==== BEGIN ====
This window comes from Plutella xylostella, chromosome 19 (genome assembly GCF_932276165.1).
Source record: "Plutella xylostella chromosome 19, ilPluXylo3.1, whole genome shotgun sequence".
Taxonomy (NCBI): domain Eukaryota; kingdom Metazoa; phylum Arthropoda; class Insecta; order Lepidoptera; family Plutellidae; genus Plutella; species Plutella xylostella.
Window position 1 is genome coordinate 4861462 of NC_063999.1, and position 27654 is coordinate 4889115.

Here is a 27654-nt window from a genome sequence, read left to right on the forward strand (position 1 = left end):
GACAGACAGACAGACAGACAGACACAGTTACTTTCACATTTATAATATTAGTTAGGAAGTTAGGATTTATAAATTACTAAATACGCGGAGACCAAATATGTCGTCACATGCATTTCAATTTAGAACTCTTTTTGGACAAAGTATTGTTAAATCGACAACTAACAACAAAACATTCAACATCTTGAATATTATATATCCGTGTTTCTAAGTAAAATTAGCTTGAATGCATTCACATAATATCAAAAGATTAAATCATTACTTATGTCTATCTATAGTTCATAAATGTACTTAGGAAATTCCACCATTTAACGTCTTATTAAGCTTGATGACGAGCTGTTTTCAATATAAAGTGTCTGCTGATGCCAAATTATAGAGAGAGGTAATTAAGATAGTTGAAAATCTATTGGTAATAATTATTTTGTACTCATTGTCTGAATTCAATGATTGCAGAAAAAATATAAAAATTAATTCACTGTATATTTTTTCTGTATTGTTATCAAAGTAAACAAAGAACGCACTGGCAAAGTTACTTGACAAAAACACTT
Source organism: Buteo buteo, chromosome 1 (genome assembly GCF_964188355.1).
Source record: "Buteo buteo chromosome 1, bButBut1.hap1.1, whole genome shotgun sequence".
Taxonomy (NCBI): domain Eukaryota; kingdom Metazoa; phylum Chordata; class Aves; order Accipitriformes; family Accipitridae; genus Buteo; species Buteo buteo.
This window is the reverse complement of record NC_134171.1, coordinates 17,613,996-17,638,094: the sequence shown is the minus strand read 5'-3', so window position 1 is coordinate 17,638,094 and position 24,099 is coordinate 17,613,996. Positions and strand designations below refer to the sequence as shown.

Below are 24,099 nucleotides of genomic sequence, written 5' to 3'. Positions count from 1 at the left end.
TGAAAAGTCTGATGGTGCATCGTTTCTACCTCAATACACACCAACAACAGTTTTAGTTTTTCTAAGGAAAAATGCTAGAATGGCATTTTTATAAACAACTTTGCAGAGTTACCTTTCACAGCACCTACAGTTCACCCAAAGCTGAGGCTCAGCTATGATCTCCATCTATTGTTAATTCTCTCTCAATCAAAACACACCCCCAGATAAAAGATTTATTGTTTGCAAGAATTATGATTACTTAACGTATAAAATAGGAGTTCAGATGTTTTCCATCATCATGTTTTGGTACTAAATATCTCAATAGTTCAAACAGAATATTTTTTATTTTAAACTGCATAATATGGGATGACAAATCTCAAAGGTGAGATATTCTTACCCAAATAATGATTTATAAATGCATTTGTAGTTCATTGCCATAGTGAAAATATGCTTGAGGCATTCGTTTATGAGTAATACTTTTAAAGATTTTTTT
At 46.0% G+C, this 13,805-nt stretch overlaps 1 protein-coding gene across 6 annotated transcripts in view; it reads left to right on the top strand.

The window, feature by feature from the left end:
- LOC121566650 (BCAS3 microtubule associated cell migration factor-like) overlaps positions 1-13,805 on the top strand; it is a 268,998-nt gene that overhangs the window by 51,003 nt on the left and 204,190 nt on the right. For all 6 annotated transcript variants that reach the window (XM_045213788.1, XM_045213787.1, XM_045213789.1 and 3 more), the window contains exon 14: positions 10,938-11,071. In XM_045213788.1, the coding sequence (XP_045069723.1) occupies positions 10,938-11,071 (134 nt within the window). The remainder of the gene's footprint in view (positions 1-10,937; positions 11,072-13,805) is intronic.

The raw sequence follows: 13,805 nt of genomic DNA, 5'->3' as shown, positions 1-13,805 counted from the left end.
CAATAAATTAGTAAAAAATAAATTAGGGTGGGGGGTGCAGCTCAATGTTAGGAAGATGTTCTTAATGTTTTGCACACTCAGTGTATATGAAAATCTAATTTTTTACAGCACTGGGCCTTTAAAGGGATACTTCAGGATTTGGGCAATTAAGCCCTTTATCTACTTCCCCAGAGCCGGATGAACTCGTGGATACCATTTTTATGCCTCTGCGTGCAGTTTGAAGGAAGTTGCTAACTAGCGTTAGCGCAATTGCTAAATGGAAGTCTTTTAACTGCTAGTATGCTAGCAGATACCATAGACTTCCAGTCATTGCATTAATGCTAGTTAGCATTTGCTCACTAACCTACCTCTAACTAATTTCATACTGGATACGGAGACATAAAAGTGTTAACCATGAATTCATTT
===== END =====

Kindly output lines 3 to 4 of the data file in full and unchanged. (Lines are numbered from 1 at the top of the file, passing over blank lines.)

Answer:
Taxonomy (NCBI): domain Eukaryota; kingdom Metazoa; phylum Arthropoda; class Insecta; order Lepidoptera; family Plutellidae; genus Plutella; species Plutella xylostella.
Window position 1 is genome coordinate 4861462 of NC_063999.1, and position 27654 is coordinate 4889115.